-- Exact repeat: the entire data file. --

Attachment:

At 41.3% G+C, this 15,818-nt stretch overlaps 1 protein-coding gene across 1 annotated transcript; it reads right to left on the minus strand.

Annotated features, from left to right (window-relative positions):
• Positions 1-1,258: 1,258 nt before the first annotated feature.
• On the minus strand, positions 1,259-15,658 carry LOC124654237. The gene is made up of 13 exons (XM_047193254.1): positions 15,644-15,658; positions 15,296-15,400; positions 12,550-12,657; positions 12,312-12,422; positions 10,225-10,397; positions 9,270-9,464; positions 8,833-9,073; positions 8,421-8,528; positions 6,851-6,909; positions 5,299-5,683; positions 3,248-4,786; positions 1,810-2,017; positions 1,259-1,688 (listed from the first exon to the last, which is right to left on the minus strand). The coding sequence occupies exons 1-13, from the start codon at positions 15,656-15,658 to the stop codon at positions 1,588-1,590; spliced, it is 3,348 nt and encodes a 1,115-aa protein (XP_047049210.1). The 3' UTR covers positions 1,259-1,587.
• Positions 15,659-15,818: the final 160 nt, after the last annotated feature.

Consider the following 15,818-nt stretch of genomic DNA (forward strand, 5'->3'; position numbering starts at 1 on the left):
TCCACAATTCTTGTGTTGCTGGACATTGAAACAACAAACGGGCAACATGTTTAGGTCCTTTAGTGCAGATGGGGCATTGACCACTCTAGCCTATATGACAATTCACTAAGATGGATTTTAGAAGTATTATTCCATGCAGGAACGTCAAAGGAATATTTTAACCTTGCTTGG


At 41.3% G+C, this 15,818-nt stretch overlaps 1 protein-coding gene across 1 annotated transcript; it reads right to left on the minus strand.

Annotated features, from left to right (window-relative positions):
• Positions 1-1,258: 1,258 nt before the first annotated feature.
• On the minus strand, positions 1,259-15,658 carry LOC124654237. The gene is made up of 13 exons (XM_047193254.1): positions 15,644-15,658; positions 15,296-15,400; positions 12,550-12,657; positions 12,312-12,422; positions 10,225-10,397; positions 9,270-9,464; positions 8,833-9,073; positions 8,421-8,528; positions 6,851-6,909; positions 5,299-5,683; positions 3,248-4,786; positions 1,810-2,017; positions 1,259-1,688 (listed from the first exon to the last, which is right to left on the minus strand). The coding sequence occupies exons 1-13, from the start codon at positions 15,656-15,658 to the stop codon at positions 1,588-1,590; spliced, it is 3,348 nt and encodes a 1,115-aa protein (XP_047049210.1). The 3' UTR covers positions 1,259-1,587.
• Positions 15,659-15,818: the final 160 nt, after the last annotated feature.

Consider the following 15,818-nt stretch of genomic DNA (forward strand, 5'->3'; position numbering starts at 1 on the left):
TCCACAATTCTTGTGTTGCTGGACATTGAAACAACAAACGGGCAACATGTTTAGGTCCTTTAGTGCAGATGGGGCATTGACCACTCTAGCCTATATGACAATTCACTAAGATGGATTTTAGAAGTATTATTCCATGCAGGAACGTCAAAGGAATATTTTAACCTTGCTTGG